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Genetics: 2

A deck of flashcards for Undergraduate Study of Biology.

QuestionAnswer
Mendel’s hereditary factors Genes. How inherited traits are passed between generations comes from principles first proposed by Gregor Mendel in 1866. Mendel's principles apply to traits in plants and animals – they can explain how we inherit certain traits.
How do organisms inherit certain traits? Genes for different traits can segregate independently during the formation of gametes. Some alleles are dominant while others are recessive; an organism with at least one dominant allele will display the effect of the dominant allele.
Chromosome theory of inheritance Also known as the Boveri–Sutton chromosome theory, is states chromosomes as the carriers of genetic material. It correctly explains the mechanism of the laws of Mendelian inheritance.
What are Chromosomes according to the Boveri-Sutton chromosome theory? It also states that chromosomes are linear structures with genes located at specific sites called loci along them.
Mendel's laws of inheritance Law of segregation, Law of independent assortment and Law of dominance.
Law of Segregation The first Mendelian law that states allele pairs separate or segregate during gamete formation, and randomly unite at fertilization.
Law of Independent Assortment The second Mendelian law stating that when two or more characteristics are inherited, individual hereditary factors assort independently during gamete production, giving different traits an equal opportunity of occurring together.
Why fruit flies are a convenient organism for genetic studies? They breed at a high rate where a generation can be bred every two weeks. They have only four pairs of chromosomes and share 75% of the genes that cause disease with humans, so scientists can learn about human genetics by studying fruit fly genetics.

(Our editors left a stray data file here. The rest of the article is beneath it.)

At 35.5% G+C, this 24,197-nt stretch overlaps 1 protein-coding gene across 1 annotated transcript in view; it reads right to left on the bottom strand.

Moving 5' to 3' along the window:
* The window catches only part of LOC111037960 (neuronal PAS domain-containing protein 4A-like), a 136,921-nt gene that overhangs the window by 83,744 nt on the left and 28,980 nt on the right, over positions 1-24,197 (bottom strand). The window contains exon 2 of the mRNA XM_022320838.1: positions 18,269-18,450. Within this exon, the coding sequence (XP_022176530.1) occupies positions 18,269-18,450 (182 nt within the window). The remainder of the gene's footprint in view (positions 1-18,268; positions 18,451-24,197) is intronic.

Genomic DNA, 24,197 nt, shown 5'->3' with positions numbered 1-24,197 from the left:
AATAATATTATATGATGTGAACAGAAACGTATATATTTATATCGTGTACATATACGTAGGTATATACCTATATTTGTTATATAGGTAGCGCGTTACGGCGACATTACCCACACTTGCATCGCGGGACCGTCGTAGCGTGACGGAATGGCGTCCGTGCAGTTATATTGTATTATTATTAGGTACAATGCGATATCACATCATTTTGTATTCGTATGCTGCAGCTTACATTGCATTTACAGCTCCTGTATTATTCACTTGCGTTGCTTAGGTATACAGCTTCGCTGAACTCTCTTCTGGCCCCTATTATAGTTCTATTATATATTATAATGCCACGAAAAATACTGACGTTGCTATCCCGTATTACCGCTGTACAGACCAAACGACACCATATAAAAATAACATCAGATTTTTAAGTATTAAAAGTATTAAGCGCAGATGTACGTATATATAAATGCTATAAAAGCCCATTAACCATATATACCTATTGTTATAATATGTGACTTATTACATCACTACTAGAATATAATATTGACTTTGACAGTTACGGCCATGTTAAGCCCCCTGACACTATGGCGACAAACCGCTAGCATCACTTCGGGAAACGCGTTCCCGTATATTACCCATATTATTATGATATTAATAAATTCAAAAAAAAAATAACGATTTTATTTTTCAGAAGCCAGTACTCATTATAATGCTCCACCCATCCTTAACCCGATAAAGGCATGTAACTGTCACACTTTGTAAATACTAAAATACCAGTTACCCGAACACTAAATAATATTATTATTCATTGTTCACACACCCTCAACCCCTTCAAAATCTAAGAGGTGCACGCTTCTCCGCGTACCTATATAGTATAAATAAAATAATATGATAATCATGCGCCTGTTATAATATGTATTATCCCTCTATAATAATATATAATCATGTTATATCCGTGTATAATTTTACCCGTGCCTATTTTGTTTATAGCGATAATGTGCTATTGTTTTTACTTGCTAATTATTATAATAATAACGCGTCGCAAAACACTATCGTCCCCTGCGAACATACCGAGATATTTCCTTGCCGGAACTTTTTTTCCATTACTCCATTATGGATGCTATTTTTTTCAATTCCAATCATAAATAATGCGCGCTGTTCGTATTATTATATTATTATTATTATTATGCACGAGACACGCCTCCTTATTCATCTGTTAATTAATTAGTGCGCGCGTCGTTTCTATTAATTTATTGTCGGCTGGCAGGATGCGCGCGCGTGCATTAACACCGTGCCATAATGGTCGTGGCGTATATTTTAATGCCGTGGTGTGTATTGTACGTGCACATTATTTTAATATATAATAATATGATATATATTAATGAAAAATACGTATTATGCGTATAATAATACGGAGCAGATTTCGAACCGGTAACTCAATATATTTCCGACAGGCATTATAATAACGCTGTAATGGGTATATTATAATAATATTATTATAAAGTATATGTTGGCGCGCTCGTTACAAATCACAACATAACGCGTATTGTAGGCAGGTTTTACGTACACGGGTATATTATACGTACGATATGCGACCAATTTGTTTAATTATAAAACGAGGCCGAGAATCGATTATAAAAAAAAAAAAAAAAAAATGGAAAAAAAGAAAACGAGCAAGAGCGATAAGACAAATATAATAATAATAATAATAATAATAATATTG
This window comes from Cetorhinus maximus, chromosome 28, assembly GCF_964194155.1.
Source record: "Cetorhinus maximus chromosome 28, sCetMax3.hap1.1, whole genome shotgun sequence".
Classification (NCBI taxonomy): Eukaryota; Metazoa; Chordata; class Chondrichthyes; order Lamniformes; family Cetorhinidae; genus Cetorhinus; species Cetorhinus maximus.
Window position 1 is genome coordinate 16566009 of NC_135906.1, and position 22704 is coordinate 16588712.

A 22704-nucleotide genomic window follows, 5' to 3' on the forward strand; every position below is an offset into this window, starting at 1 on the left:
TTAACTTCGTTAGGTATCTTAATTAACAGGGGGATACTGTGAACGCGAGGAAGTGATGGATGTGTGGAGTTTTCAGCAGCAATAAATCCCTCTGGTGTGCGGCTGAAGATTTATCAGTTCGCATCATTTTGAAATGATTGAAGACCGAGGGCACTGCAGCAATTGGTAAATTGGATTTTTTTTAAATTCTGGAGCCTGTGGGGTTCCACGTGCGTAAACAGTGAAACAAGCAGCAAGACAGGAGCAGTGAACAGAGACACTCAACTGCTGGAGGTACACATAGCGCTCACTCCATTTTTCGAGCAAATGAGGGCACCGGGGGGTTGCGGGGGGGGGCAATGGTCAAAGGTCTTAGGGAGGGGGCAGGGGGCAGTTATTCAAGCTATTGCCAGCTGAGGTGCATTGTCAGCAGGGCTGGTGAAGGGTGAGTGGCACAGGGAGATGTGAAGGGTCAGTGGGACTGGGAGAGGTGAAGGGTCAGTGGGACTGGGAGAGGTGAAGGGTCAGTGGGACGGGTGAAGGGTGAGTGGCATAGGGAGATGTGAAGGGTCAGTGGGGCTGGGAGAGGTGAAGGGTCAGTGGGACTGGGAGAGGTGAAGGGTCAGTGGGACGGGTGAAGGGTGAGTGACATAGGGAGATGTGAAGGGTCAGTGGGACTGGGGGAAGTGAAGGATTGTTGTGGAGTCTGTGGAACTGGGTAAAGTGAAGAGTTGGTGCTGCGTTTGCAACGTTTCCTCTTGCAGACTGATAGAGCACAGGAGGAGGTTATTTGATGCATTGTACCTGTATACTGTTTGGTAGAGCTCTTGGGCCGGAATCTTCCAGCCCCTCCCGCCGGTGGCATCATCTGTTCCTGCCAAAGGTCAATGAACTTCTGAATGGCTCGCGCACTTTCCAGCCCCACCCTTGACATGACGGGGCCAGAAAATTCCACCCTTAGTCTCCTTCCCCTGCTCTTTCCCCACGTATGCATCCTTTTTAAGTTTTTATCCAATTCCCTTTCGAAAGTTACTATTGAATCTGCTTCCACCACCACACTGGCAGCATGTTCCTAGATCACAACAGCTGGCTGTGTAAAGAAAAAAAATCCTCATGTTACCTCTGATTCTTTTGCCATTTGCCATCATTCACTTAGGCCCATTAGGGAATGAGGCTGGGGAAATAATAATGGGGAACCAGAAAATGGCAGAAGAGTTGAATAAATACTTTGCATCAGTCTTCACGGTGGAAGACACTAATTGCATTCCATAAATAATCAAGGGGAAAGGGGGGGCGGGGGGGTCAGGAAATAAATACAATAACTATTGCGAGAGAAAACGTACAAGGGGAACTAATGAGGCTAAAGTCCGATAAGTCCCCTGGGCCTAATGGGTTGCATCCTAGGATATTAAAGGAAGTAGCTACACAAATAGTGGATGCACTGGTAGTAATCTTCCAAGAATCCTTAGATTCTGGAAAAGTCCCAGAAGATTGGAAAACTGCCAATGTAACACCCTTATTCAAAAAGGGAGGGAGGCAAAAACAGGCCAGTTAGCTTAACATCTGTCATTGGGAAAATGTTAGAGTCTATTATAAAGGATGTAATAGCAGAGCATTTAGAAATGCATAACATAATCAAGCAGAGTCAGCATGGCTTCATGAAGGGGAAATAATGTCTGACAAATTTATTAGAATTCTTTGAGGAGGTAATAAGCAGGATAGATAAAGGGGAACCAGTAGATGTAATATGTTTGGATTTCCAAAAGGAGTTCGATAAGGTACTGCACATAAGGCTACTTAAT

Mutant phenotypes The allele that encodes the phenotype most common in a particular natural population is known as the wild type allele. Any form of that allele other than the wild type is known as a mutant form of that allele.
Inheritance of Sex-Linked Genes Genes that are carried by either sex chromosome are said to be sex linked. Men normally have an X and a Y combination of sex chromosomes, while women have two X's. Since only men inherit Y chromosomes, they are the only ones to inherit Y-linked traits.
How may a recessive sex-linked trait be expressed? A female needs two copies of the allele while a male needs only one copy of the allele.
Why are sex-linked recessive disorders are much more common in males? Give examples of such disorders. A male needs only one copy of the sex-linked recessive allele. Example of disorders are color blindness, Duchenne muscular dystrophy and Hemophilia.
Barr body A Barr body (named after discoverer Murray Barr) is the inactive X chromosome in a female somatic cell, rendered inactive in a process called lyonization.
Non-sex linked genes Genes located on the same chromosome that tend to be inherited together are called linked genes
Parental types Offspring with a phenotype matching one of the parental phenotypes.
Recombinant types Offspring with non-parental phenotypes (new combinations of traits).
Origin of Replication A particular sequence in a genome at which replication is initiated.
Helicase An enzyme that unwinds the double helix of DNA at the replication forks.
Single-strand binding protein A protein that binds and stabilizes single stranded DNA until it can be used as a template.
Topoisomerase An enzyme which corrects the overwinding strain ahead of replication forks by breaking, swiveling and rejoining DNA strands.
DNA polymerase III An enzyme that adds nucleotides to the 3' end of the copied DNA with an initial nucleotide strand made of a short RNA primer. They do NOT initiate synthesis of a polynucleotide.
Primase An enzyme that synthesizes short RNA sequences called primers. These primers serve as a starting point for DNA synthesis. Since primase produces RNA molecules, the enzyme is a type of RNA polymerase.
dNTP A nucleotide added to a growing DNA strand called nucleoside triphosphate which has deoxyribose as its sugar.
dATP Deoxyadenosine triphosphate; Nucleotide that supplies adenine to DNA
dGTP Deoxyguanosine triphosphate; Nucleotide that supplies guanine to DNA.
dCTP Deoxycytidine triphosphate; Nucleotide that supplies cytosine to DNA.
dTTP Nucleoside triphosphate; Nucleotide that supplies thymine to DNA.
What happens as each monomer of dNTP joins the DNA strand? Each monomer will lose two phosphate groups as a molecule of pyrophosphate (the two phosphate groups).
Leading strand Due to primase only able to work in the 5' to 3' direction, the leading strand is continuously replicated, moving towards the replication fork.
Lagging strand The other new strand which requires the DNA polymerase to work in the direction away from the replication fork.
Okazaki fragments A series of segments which synthesizes the lagging strand by DNA ligase.
DNA polymerase I An enzyme which is responsible in removing the RNA nucleotides of primer from 5' end and replaces them with DNA nucleotides at the lagging strand.